Prevalence and Correlates of Adolescent Cigarette Smoking in the West Bank (Judea and Samaria)

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While our knowledge on the prevalence and associated factors of cigarette smoking continues to grow, there are limited data from the conflict regions of the Middle East. We therefore conducting a secondary analysis of the Global Youth Tobacco Survey (2005) from the West Bank (Judea and Samaria) to assess the prevalence and social correlates of smoking. Methods: Data from the Global Youth Tobacco Survey (GYTS) 2005 were used to determine current cigarette smoking prevalence and associated factors, attitudes, and exposure to, tobacco advertisements among adolescents. Current cigarette smoking was defined as having smoked even a single puff within the last 30 days preceding the survey. Data were analyzed using SUDAAN software 9.0. Results: Of the 2,182 respondents, 28.7% males and 9.6% females reported being current smokers (p <0.01). Having smoking friends was strongly associated with smoking after controlling for age, gender, parental smoking status, and perception of risks of smoking (OR=9.79; 95% CI [6.75, 14.22] for most friends and OR=4.68; 95% CI [3.36, 6.52] for some friends). Male gender and having one or both smoking parents were associated with smoking (OR=2.29; 95% CI [1.70, 3.09] and OR=1.85; 95% CI [1.41, 2.42] respectively). Conclusions: We report that overall about 1 in 5 school-going adolescents in the West Bank were current cigarette smokers in 2005. Factors associated with smoking were having parents or peer who was smoker and feelings that smoking was harmful was protective. Many adolescents are exposed to pro-tobacco advertisements. In general, males who smoked were perceived positively than females.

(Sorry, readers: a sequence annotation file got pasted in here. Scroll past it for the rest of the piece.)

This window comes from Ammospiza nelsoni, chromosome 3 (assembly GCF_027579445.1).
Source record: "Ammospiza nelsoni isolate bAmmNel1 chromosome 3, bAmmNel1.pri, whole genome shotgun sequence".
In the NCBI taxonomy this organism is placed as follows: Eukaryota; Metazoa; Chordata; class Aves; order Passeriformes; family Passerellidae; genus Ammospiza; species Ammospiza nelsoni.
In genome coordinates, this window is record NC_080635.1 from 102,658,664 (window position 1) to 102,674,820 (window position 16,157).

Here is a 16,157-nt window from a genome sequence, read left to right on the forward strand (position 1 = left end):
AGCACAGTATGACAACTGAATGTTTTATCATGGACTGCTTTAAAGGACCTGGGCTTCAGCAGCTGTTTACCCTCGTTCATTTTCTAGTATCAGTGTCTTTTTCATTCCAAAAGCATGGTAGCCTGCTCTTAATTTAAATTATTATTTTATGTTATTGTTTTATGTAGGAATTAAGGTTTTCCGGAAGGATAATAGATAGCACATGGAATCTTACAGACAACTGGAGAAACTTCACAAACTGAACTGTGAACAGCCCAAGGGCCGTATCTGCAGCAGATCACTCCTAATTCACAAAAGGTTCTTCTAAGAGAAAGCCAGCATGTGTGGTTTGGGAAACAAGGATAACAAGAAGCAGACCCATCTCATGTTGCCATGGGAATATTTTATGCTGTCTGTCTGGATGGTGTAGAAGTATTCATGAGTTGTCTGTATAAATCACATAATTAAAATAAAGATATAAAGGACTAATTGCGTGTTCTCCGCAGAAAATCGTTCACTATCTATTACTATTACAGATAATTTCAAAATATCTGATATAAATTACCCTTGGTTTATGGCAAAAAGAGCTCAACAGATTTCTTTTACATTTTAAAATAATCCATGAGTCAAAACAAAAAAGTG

Journal Title

International Journal of Child and Adolescent Health





First Department

Public Health, Nutrition and Wellness